How we showed up the absurdity of the COP26's "net zero" nonsense

We joked that Yasava was fake — and the COP26 believed it, and removed them from a list of "net zero" companies. Sadly, they were very real.

On Monday, Nov. 8, the Yes Men sent out a fake press release on behalf of private-jet outfitter Yasava with some very real news about this utterly, profoundly not-carbon-neutral company: it had been accepted into two of the COP26's "net zero" carbon offsetting schemes, of the sort that scientists assure us make no sense at all, except of course to the companies who greenwash themselves in their bountiful eco-lather.

The reality of a private-jet interior decorator being part of these "net zero" initiatives was sure to expose them for the crap that they are. So to make sure it was noticed, and because confusion can equal attention, we sent out "admissions" that Yasava itself was a hoax made by the Yes Men, who'd even gotten them covertly accepted into the COP26 "net zero" schemes. 

It worked. The National (archived version; also available on the Wayback Machine) reported at length that Yasava was a Yes Men invention, with briefer pieces in The Guardian (as emended) and The Scotsman (hey fowk — gonnae no forget to update yer story!!).

We expected Yasava to insist on its own existence, or a journalist to suss it out quickly. Although some Twitter sleuths were indeed on the case, our "fully reveal everything quickly" policy was in danger, so we gave Yasava a nudge:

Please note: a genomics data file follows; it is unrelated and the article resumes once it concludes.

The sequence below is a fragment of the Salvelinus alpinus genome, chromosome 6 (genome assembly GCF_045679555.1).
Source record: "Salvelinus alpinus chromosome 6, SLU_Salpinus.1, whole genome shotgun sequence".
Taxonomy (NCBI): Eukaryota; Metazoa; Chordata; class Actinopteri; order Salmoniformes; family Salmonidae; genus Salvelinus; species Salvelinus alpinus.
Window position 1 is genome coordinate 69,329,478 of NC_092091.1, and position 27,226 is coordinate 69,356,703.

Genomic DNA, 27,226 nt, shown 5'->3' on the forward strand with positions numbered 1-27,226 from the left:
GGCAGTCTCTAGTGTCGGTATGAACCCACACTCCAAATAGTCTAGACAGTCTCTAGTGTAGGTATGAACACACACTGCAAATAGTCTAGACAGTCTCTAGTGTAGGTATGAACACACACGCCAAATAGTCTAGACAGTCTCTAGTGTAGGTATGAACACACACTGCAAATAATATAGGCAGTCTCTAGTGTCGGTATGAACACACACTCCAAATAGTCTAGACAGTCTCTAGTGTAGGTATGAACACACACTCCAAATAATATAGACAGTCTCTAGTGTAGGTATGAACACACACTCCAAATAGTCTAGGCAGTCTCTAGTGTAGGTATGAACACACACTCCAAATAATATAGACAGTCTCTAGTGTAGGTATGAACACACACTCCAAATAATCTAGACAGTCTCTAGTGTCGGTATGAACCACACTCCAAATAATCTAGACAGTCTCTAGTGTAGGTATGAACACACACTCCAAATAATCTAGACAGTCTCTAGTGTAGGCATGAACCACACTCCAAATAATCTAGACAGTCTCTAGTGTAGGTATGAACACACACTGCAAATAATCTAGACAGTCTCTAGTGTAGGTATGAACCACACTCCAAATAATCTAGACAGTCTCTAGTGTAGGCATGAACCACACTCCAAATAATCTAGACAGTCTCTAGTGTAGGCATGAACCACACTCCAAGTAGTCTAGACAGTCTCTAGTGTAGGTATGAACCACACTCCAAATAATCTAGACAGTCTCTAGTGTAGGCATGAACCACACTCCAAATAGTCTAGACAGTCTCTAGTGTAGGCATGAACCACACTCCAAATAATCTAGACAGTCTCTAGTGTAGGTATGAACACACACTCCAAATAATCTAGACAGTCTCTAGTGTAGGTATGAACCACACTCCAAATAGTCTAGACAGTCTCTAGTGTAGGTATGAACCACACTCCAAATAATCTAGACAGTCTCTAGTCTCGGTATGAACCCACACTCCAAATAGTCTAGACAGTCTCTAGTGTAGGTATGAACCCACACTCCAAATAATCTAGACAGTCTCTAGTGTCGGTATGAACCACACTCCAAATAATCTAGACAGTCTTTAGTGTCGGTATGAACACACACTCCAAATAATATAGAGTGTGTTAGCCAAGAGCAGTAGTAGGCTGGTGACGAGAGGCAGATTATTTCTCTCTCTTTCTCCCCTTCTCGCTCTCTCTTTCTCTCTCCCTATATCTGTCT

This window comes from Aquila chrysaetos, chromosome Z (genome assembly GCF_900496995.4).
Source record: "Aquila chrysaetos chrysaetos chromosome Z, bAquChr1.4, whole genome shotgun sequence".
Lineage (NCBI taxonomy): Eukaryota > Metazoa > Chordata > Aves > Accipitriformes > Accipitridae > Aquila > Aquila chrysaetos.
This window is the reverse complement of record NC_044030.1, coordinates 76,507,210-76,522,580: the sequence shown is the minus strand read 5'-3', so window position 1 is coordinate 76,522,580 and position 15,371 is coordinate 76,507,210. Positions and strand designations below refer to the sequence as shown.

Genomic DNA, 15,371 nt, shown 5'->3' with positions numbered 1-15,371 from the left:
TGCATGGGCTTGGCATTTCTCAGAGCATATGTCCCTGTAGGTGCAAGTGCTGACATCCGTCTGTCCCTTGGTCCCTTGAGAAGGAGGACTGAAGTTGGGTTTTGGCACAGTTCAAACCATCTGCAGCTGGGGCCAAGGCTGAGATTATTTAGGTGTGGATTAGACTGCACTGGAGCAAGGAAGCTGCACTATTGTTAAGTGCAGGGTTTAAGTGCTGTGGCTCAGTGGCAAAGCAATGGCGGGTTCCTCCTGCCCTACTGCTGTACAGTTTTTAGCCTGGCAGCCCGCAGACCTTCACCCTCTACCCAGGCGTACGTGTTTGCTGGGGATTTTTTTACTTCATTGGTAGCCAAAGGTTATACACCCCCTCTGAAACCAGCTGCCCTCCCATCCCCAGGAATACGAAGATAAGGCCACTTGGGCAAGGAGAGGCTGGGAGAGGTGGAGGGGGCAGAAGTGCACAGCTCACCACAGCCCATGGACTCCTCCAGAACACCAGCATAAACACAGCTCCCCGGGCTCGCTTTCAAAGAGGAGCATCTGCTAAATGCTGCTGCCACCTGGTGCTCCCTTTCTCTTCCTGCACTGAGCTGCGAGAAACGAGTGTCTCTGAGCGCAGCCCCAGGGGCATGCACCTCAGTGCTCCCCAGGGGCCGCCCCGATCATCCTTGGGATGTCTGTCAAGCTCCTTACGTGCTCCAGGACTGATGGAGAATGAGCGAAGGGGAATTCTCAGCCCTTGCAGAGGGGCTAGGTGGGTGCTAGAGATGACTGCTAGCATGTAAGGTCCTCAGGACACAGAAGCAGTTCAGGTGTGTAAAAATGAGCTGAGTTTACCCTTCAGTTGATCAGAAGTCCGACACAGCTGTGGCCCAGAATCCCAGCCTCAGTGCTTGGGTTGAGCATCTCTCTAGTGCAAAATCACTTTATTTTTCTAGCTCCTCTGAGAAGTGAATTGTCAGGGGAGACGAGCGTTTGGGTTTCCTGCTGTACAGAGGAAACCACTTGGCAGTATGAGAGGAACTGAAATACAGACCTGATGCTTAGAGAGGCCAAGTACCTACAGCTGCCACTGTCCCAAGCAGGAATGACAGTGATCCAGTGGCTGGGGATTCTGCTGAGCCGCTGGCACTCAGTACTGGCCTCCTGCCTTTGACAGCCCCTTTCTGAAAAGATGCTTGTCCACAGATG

"CONGRATS!!!! on the wonderful prank…. A very thorough takedown of the whole Net Zero nonsense"

Though Yasava didn't respond, The National helped to unravel things when they asked the COP26 for comment.

The COP26 commented, but also took drastic, swift action (see short translation in caption):

Translation: "Yasava, which despite peer review we didn't realize was fake — which it obviously is, because yeah, right, 'air fleet couture,' duhhas been removed from our stamp-of-credibility, guiding star program, which, trust us, remains chock-full of companies that really, honestly deserve to be there."

The COP26 team simply had no idea whom they'd accredited, nor why. Nor did our respective reveals make them peer more closely — they simply put Yasava back in "Race to Zero." (Another “net zero” program, the “Science Based Targets Initiative,” seems to have airbrushed Yasava out of their records, but we know they were part of the SBTI as late as September.)

The National updated their article: 

The Guardian, for their part, merely added some words (underlined below); the rest of their article — about what one can deduce about a climate initiative that includes a private-jet-interiors company, whether fictive or real — didn't have to change even one bit.

The Guardian, at least, had gotten the point.